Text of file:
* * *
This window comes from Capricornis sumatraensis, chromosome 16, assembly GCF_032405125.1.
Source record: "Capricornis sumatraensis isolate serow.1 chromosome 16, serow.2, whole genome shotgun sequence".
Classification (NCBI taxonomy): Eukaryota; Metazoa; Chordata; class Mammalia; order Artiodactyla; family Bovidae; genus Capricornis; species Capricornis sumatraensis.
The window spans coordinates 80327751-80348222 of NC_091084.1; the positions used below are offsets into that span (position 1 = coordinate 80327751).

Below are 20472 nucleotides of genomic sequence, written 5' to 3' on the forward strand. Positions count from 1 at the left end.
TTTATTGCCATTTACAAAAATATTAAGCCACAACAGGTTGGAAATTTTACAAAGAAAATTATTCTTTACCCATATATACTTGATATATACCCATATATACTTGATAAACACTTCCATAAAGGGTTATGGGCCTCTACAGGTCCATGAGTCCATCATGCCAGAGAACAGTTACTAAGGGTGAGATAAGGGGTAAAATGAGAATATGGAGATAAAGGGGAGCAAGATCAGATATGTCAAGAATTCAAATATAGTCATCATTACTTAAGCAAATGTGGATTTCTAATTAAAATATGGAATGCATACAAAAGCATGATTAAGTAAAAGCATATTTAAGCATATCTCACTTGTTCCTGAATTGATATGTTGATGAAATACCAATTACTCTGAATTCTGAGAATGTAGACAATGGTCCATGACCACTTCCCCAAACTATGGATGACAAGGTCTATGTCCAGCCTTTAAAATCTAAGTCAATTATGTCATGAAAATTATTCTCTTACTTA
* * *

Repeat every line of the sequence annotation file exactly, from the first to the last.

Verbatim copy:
This window comes from Capricornis sumatraensis, chromosome 16, assembly GCF_032405125.1.
Source record: "Capricornis sumatraensis isolate serow.1 chromosome 16, serow.2, whole genome shotgun sequence".
Classification (NCBI taxonomy): Eukaryota; Metazoa; Chordata; class Mammalia; order Artiodactyla; family Bovidae; genus Capricornis; species Capricornis sumatraensis.
The window spans coordinates 80327751-80348222 of NC_091084.1; the positions used below are offsets into that span (position 1 = coordinate 80327751).

Below are 20472 nucleotides of genomic sequence, written 5' to 3' on the forward strand. Positions count from 1 at the left end.
TTTATTGCCATTTACAAAAATATTAAGCCACAACAGGTTGGAAATTTTACAAAGAAAATTATTCTTTACCCATATATACTTGATATATACCCATATATACTTGATAAACACTTCCATAAAGGGTTATGGGCCTCTACAGGTCCATGAGTCCATCATGCCAGAGAACAGTTACTAAGGGTGAGATAAGGGGTAAAATGAGAATATGGAGATAAAGGGGAGCAAGATCAGATATGTCAAGAATTCAAATATAGTCATCATTACTTAAGCAAATGTGGATTTCTAATTAAAATATGGAATGCATACAAAAGCATGATTAAGTAAAAGCATATTTAAGCATATCTCACTTGTTCCTGAATTGATATGTTGATGAAATACCAATTACTCTGAATTCTGAGAATGTAGACAATGGTCCATGACCACTTCCCCAAACTATGGATGACAAGGTCTATGTCCAGCCTTTAAAATCTAAGTCAATTATGTCATGAAAATTATTCTCTTACTTA